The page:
Kensington Palace, the past home of Princess Diana, will re-open to the public Monday with options to view previously inaccessible rooms.
The palace, which has undergone an estimated $19 million renovation, will also serve as the future home to Prince William and his wife, the Duchess of Cambridge, previously known as Kate Middleton. The 17th century palace will also serve the dual purpose of a museum, which for the first time will be accessible to the public without requiring a ticket to enter.
The palace was previously surrounded by iron railings and covered in trees to secure privacy. Now, however, many trees have been ripped down and a new chest leveled railing has replaced the old, allowing an open view of the estate.
While the original Golden Gates have remained, they will no longer serve as the public entrance, which will instead be replaced by the Jubilee Garden.
Visitors will not encounter the grand ticket office until after passing through the front doors and entering the "The White Court." Tickets can then be purchased for four different exhibitions, each of which will offer tours of different parts of the palace.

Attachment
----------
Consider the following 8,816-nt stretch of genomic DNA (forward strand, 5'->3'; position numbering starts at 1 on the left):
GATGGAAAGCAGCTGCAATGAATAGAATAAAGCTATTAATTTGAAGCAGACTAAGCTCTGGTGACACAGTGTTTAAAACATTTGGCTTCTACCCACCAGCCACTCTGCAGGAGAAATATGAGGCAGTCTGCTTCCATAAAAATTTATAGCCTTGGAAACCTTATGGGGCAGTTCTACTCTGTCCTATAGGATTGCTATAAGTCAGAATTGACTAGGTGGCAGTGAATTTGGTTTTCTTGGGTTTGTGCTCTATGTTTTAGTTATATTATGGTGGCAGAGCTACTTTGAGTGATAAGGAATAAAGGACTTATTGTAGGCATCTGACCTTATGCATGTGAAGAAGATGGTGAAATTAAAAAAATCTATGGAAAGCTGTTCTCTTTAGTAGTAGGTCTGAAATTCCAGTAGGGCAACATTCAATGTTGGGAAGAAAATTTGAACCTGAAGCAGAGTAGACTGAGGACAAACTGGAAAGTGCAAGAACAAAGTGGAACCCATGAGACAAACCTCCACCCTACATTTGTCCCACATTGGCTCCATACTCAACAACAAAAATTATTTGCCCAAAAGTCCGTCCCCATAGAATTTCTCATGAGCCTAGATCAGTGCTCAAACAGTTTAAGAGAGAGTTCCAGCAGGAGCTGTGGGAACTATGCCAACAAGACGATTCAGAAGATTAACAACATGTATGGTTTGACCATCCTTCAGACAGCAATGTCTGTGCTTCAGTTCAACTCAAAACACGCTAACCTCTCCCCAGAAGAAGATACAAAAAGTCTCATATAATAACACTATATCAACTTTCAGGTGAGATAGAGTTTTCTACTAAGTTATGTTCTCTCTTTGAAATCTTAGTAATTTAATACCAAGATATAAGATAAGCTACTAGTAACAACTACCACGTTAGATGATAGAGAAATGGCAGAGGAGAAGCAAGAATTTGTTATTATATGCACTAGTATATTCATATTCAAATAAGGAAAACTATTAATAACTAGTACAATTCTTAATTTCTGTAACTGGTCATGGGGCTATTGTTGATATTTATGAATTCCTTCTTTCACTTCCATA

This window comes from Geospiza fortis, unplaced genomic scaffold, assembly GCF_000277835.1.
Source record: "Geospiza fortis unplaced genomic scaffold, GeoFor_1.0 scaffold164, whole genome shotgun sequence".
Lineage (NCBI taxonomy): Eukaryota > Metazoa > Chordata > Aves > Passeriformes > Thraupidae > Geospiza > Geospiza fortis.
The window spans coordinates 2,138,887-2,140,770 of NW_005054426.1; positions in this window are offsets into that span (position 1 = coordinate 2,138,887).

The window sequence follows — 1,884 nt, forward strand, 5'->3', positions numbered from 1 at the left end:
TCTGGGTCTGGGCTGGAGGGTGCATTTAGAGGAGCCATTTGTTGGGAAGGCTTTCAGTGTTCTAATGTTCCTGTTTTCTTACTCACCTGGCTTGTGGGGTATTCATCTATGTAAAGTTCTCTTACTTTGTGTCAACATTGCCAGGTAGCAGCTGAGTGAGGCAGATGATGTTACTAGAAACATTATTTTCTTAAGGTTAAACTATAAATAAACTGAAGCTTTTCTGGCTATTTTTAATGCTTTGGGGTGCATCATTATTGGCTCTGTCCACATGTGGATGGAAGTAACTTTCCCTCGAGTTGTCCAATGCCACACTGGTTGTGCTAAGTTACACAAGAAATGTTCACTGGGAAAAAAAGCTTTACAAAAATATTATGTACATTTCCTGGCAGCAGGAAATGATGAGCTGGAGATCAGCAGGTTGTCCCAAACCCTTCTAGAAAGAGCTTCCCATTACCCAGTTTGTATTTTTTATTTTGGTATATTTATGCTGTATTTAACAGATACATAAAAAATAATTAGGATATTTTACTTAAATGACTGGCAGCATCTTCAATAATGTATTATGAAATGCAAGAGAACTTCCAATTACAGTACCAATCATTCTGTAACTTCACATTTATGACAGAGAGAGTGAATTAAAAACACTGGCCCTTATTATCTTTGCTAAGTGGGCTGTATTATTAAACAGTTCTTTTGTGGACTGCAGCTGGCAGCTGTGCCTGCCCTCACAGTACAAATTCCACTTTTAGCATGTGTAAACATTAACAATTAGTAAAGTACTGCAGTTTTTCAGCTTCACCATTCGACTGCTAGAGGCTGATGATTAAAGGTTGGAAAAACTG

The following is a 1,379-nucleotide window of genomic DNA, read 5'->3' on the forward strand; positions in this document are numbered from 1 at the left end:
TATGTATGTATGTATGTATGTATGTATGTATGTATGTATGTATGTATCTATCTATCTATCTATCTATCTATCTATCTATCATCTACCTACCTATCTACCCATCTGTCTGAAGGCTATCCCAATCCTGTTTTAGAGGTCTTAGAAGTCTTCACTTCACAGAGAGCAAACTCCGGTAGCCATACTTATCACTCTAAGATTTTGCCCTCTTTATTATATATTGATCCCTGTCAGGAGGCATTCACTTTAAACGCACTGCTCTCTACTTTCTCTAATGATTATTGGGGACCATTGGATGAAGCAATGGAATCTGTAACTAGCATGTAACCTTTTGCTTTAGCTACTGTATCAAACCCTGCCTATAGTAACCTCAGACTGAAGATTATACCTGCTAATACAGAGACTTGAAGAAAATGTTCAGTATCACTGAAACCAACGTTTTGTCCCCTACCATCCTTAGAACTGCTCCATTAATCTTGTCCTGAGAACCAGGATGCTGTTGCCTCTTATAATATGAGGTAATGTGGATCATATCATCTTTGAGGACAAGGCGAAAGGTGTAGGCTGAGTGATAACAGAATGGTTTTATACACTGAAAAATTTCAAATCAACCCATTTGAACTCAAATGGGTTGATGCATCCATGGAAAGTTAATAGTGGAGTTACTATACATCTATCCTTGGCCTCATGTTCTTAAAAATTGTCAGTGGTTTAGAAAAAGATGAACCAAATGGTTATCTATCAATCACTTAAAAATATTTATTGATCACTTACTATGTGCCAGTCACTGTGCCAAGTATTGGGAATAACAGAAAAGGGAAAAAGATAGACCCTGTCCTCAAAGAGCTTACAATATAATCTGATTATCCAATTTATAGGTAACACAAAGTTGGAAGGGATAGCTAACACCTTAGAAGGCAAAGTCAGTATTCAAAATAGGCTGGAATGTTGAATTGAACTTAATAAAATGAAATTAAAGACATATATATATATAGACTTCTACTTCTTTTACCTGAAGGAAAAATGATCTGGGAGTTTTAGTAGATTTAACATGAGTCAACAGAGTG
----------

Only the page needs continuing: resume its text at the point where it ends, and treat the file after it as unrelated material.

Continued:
One exhibit, dedicated to Queen Victoria, has been named Victoria Revealed. Another, smaller exhibit has been dedicated to Princess Diana. For the exhibit, several of Princess Diana's dresses have been put on display.
The re-opening of the palace has come just in time for the Queen's Diamond Jubilee as well as the Summer Olympics, which will take place in London.
"The museum's senior curator, Joanna Marschner, told reporters the renovation will present both the 'big, glorious, golden rooms' that people expect, and a trove of more personal, revealing items, from Queen Victoria's wedding dress and baby shoes (she grew up there) to Diana's little black dress," according to USA Today.